All these are problems symptomatic of a rushed publication timescale in which there is little time to pick up non-sequiturs (this is not a plea that all loose ends must tie up; just one for threads not to be introduced only to be simply dropped) but also, more crucially, mistakes in the text and weak, or poor, editorial choices. These undermine the work which would have therefore benefited from a more extended review of the content, and one hopes that ‘Spring’ doesn’t suffer the same. It may well be, however, that a rushed timetable means we have, if not to overlook the flaws, then at least to forgive them.

Despite the flaws, the themes constitute ‘Winter’ as a magnificent thing. Seasonally: that winter, when everything appears to be dead, is more a time when things are stilled, gathering strength for the renewal of spring; that jaded palettes and people can be restored even when things seem hopeless; and that the winter solstice, while marking the depth of winter, is also the turning point – that, from here, light once again grows in strength; that things do indeed ‘get better’. Politically: that after the:

… poison, mess [and the] bitterness… the balance [does] come back. The lies revealed. The losses compensated

– that there is both reckoning and rectification. And that the greatest truths about ourselves are often told by those who are ‘outsiders’, people with whom we appear on the face of it to have little in common and whose lives and experiences are not our own. At a time when we as a people are turning inwards, and our backs on our fellow human beings, when available technology ought to be making us more open to new messages and to new people with different characteristics and different perspectives, that is a message of which we urgently need to be reminded, at Christmas and in the depths of winter not least of all – but not only then.

Wood briquettes – a new supplier

I spent a part of my day today working up an appetite for lunch by shifting one tonne of briquettes for our wood-burning stove from their usual landing place off the D.R. McLeod lorry and into the shed. For those that like to note these things, this was (again) 96 boxes on the pallet, implying 48 return trips, in somewhat autumnal conditions featuring 30+mph average wind speeds coming from the south and a somewhat unwelcome splash or two of rain at the start. Oh – and one butting of the top of my head on the low shed entrance, two-thirds of the way through and about three trips after I had mentally noted that I had not yet banged my head. I never learn.

Following problems at Verdo, which used to supply our briquettes – they sold their Grangemouth manufacturing plant last August while a flood earlier this year wrecked production to the point that it seems it has still not fully recovered – I went looking for a new supplier. Aided by some excellent meta-tagging, I came across Wood Fuel, based in the Queen of the South (where – little-known fact about me – I once (long ago) played bowls while working for a famously no-longer-existing building society.)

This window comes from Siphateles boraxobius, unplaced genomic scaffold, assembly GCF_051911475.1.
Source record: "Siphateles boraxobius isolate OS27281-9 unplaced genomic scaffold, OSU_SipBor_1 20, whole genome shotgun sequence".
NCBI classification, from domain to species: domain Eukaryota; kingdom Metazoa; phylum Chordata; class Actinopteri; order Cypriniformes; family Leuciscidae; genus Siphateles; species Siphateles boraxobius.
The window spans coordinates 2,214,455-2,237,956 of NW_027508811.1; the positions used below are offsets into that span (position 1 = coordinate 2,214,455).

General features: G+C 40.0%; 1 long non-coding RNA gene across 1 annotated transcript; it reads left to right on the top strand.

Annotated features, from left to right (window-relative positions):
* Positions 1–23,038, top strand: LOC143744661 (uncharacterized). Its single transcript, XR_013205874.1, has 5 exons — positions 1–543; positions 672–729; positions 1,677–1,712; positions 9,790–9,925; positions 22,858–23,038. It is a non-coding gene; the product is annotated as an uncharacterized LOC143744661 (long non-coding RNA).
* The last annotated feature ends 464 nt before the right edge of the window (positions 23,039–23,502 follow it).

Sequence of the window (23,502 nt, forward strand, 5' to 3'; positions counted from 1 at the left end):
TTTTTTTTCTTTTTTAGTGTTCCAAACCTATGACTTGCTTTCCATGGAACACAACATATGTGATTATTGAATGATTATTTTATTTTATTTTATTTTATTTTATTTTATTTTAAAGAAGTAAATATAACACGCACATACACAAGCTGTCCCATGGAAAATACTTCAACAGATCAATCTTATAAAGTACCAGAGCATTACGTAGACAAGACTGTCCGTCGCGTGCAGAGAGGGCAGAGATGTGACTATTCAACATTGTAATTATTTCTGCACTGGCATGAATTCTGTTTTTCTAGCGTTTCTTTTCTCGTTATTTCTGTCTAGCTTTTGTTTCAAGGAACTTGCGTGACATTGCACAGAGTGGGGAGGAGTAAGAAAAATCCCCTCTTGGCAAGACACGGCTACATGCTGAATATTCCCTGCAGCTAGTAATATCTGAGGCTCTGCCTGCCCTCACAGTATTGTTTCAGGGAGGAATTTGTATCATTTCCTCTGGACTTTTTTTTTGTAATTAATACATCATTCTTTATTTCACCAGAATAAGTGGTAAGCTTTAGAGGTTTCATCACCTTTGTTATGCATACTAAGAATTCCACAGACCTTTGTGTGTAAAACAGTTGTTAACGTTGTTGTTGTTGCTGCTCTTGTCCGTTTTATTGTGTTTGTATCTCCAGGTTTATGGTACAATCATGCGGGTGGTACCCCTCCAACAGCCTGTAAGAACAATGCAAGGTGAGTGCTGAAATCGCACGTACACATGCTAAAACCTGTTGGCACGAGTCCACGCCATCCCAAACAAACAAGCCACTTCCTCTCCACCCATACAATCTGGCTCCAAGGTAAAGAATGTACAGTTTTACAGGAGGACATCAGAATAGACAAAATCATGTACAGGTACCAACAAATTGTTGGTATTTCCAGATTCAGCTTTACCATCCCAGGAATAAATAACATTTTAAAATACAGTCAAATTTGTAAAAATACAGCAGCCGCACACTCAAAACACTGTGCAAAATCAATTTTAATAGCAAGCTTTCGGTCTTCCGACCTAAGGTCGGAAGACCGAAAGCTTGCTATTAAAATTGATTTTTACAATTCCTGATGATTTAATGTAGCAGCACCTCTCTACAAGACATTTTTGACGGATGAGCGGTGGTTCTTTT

Wood Fuel ticked a lot of boxes for me since it’s a co-operative, which means that it not only offered me great customer service, it also does good things for its local community, including for the Dumfriesshire food bank, as well as guaranteeing that its products – and it offers a sizable range of these things – have done as few miles as possible (they’re made in the UK in Herts and by a small family company) and come from sustainably-sourced timber. They also offer briquettes quite a bit cheaper than Verdo, where per-briquette prices (including delivery to these islands) had gone up by over a quarter in two years (yes – I keep a detailed eye on these things).

Proof of the quality comes with burning and it’s a bit early to report on that just yet. However, I note that the briquettes are hardwood; they come packed in cardboard boxes rather than plastic sleeves; and they look, for a number of technical reasons, a little easier to use than the Verdo ones (which could be slow-burning). Wood Fuel also supply a very helpful A4 leaflet on using the briquettes and getting the best from the stove; and, after being also out of stock when I first contacted them, managed to get them to me within the week and two/three days earlier than expected.

I was particularly pleased to note the use of cardboard boxes to house the briquettes rather than plastic sleeves; we always used to re-use these as bin-liners so they did get one (but only one) extra use: cardboard means not only eliminating that but it also provides us with an additional source of fire-starting material. The drawback is that, despite its strengths, cardboard presents a number of issues when unloading the pallet and storing the boxes, especially since the briquettes are a little different and, consequently, the boxes need to be stacked higher in the shed (they’re up to the roof to ensure I take up no more scarce floor space); while rain is clearly an enemy both to safe storage in this respect as well as to the briquettes themselves (they are made essentially from sawdust and so are, quite evidently, useless when wet.